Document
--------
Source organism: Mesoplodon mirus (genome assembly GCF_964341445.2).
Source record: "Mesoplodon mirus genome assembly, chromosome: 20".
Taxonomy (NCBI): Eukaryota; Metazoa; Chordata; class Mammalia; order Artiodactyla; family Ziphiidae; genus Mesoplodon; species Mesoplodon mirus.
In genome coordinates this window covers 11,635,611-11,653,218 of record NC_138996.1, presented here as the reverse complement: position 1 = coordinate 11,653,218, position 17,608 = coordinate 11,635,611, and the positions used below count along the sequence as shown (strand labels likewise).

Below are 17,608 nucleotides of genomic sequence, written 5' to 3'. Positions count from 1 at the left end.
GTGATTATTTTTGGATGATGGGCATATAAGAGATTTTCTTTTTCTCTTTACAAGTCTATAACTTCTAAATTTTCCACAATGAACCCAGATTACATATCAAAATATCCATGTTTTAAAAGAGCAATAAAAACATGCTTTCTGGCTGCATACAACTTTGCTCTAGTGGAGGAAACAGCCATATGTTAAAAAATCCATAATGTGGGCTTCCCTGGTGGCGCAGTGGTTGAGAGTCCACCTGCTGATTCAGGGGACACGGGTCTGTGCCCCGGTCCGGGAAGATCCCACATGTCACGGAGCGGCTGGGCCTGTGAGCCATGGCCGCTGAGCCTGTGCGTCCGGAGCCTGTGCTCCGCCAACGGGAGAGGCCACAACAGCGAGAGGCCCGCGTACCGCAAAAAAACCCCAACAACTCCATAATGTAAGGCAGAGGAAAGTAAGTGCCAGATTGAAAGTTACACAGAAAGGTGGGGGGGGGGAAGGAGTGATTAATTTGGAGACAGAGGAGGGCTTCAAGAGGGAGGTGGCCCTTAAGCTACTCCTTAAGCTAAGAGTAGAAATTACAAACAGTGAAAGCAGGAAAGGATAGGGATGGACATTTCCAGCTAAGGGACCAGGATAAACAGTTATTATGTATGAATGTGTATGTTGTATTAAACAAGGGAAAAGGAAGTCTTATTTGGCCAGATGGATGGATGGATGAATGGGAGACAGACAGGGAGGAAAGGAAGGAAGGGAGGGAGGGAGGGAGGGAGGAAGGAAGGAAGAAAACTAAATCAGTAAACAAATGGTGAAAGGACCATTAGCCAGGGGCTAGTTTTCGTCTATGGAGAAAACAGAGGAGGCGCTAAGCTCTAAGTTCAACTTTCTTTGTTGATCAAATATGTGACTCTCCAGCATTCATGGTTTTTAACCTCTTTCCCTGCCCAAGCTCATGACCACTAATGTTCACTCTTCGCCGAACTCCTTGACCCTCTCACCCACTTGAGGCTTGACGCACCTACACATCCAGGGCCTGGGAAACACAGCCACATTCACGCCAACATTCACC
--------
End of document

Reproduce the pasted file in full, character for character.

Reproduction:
Source organism: Mesoplodon mirus (genome assembly GCF_964341445.2).
Source record: "Mesoplodon mirus genome assembly, chromosome: 20".
Taxonomy (NCBI): Eukaryota; Metazoa; Chordata; class Mammalia; order Artiodactyla; family Ziphiidae; genus Mesoplodon; species Mesoplodon mirus.
In genome coordinates this window covers 11,635,611-11,653,218 of record NC_138996.1, presented here as the reverse complement: position 1 = coordinate 11,653,218, position 17,608 = coordinate 11,635,611, and the positions used below count along the sequence as shown (strand labels likewise).

Below are 17,608 nucleotides of genomic sequence, written 5' to 3'. Positions count from 1 at the left end.
GTGATTATTTTTGGATGATGGGCATATAAGAGATTTTCTTTTTCTCTTTACAAGTCTATAACTTCTAAATTTTCCACAATGAACCCAGATTACATATCAAAATATCCATGTTTTAAAAGAGCAATAAAAACATGCTTTCTGGCTGCATACAACTTTGCTCTAGTGGAGGAAACAGCCATATGTTAAAAAATCCATAATGTGGGCTTCCCTGGTGGCGCAGTGGTTGAGAGTCCACCTGCTGATTCAGGGGACACGGGTCTGTGCCCCGGTCCGGGAAGATCCCACATGTCACGGAGCGGCTGGGCCTGTGAGCCATGGCCGCTGAGCCTGTGCGTCCGGAGCCTGTGCTCCGCCAACGGGAGAGGCCACAACAGCGAGAGGCCCGCGTACCGCAAAAAAACCCCAACAACTCCATAATGTAAGGCAGAGGAAAGTAAGTGCCAGATTGAAAGTTACACAGAAAGGTGGGGGGGGGGAAGGAGTGATTAATTTGGAGACAGAGGAGGGCTTCAAGAGGGAGGTGGCCCTTAAGCTACTCCTTAAGCTAAGAGTAGAAATTACAAACAGTGAAAGCAGGAAAGGATAGGGATGGACATTTCCAGCTAAGGGACCAGGATAAACAGTTATTATGTATGAATGTGTATGTTGTATTAAACAAGGGAAAAGGAAGTCTTATTTGGCCAGATGGATGGATGGATGAATGGGAGACAGACAGGGAGGAAAGGAAGGAAGGGAGGGAGGGAGGGAGGGAGGAAGGAAGGAAGAAAACTAAATCAGTAAACAAATGGTGAAAGGACCATTAGCCAGGGGCTAGTTTTCGTCTATGGAGAAAACAGAGGAGGCGCTAAGCTCTAAGTTCAACTTTCTTTGTTGATCAAATATGTGACTCTCCAGCATTCATGGTTTTTAACCTCTTTCCCTGCCCAAGCTCATGACCACTAATGTTCACTCTTCGCCGAACTCCTTGACCCTCTCACCCACTTGAGGCTTGACGCACCTACACATCCAGGGCCTGGGAAACACAGCCACATTCACGCCAACATTCACC